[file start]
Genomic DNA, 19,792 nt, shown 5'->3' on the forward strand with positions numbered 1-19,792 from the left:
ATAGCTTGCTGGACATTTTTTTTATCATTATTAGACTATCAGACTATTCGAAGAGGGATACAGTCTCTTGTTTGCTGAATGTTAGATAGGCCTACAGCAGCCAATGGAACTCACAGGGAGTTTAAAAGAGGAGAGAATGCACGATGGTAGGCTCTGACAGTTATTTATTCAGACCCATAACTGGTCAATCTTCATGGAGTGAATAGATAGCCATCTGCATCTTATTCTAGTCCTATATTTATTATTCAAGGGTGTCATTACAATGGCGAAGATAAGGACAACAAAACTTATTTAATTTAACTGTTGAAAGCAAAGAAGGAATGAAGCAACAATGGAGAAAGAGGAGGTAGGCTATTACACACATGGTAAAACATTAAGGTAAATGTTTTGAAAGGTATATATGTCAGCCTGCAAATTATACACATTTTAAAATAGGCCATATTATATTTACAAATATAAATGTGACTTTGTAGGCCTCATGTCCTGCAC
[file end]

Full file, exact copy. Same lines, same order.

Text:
Genomic DNA, 19,792 nt, shown 5'->3' on the forward strand with positions numbered 1-19,792 from the left:
ATAGCTTGCTGGACATTTTTTTTATCATTATTAGACTATCAGACTATTCGAAGAGGGATACAGTCTCTTGTTTGCTGAATGTTAGATAGGCCTACAGCAGCCAATGGAACTCACAGGGAGTTTAAAAGAGGAGAGAATGCACGATGGTAGGCTCTGACAGTTATTTATTCAGACCCATAACTGGTCAATCTTCATGGAGTGAATAGATAGCCATCTGCATCTTATTCTAGTCCTATATTTATTATTCAAGGGTGTCATTACAATGGCGAAGATAAGGACAACAAAACTTATTTAATTTAACTGTTGAAAGCAAAGAAGGAATGAAGCAACAATGGAGAAAGAGGAGGTAGGCTATTACACACATGGTAAAACATTAAGGTAAATGTTTTGAAAGGTATATATGTCAGCCTGCAAATTATACACATTTTAAAATAGGCCATATTATATTTACAAATATAAATGTGACTTTGTAGGCCTCATGTCCTGCAC